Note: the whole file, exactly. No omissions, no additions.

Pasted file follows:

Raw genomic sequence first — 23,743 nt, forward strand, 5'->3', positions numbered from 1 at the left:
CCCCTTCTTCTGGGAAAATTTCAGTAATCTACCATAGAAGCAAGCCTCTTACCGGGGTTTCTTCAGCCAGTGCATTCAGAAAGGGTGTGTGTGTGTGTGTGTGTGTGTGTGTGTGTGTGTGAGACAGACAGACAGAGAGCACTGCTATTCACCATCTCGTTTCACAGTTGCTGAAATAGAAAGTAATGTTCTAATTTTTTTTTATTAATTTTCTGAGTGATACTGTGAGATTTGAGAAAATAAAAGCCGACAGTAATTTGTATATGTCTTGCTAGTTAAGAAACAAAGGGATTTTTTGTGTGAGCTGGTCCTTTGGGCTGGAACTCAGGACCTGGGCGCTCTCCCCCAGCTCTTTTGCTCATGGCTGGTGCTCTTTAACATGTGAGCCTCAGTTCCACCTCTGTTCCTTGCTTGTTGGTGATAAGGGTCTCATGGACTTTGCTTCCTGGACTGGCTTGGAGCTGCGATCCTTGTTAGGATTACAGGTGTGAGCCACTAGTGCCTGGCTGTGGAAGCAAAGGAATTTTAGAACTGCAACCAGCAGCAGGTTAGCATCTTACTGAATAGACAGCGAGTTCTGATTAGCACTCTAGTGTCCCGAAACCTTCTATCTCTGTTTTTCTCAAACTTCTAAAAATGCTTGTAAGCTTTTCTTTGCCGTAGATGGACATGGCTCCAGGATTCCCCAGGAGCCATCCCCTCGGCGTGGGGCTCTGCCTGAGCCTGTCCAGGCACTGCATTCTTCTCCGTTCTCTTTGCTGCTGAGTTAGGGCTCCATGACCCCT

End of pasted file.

Raw genomic sequence first — 23,743 nt, forward strand, 5'->3', positions numbered from 1 at the left:
CCCCTTCTTCTGGGAAAATTTCAGTAATCTACCATAGAAGCAAGCCTCTTACCGGGGTTTCTTCAGCCAGTGCATTCAGAAAGGGTGTGTGTGTGTGTGTGTGTGTGTGTGTGTGTGTGTGAGACAGACAGACAGAGAGCACTGCTATTCACCATCTCGTTTCACAGTTGCTGAAATAGAAAGTAATGTTCTAATTTTTTTTTATTAATTTTCTGAGTGATACTGTGAGATTTGAGAAAATAAAAGCCGACAGTAATTTGTATATGTCTTGCTAGTTAAGAAACAAAGGGATTTTTTGTGTGAGCTGGTCCTTTGGGCTGGAACTCAGGACCTGGGCGCTCTCCCCCAGCTCTTTTGCTCATGGCTGGTGCTCTTTAACATGTGAGCCTCAGTTCCACCTCTGTTCCTTGCTTGTTGGTGATAAGGGTCTCATGGACTTTGCTTCCTGGACTGGCTTGGAGCTGCGATCCTTGTTAGGATTACAGGTGTGAGCCACTAGTGCCTGGCTGTGGAAGCAAAGGAATTTTAGAACTGCAACCAGCAGCAGGTTAGCATCTTACTGAATAGACAGCGAGTTCTGATTAGCACTCTAGTGTCCCGAAACCTTCTATCTCTGTTTTTCTCAAACTTCTAAAAATGCTTGTAAGCTTTTCTTTGCCGTAGATGGACATGGCTCCAGGATTCCCCAGGAGCCATCCCCTCGGCGTGGGGCTCTGCCTGAGCCTGTCCAGGCACTGCATTCTTCTCCGTTCTCTTTGCTGCTGAGTTAGGGCTCCATGACCCCT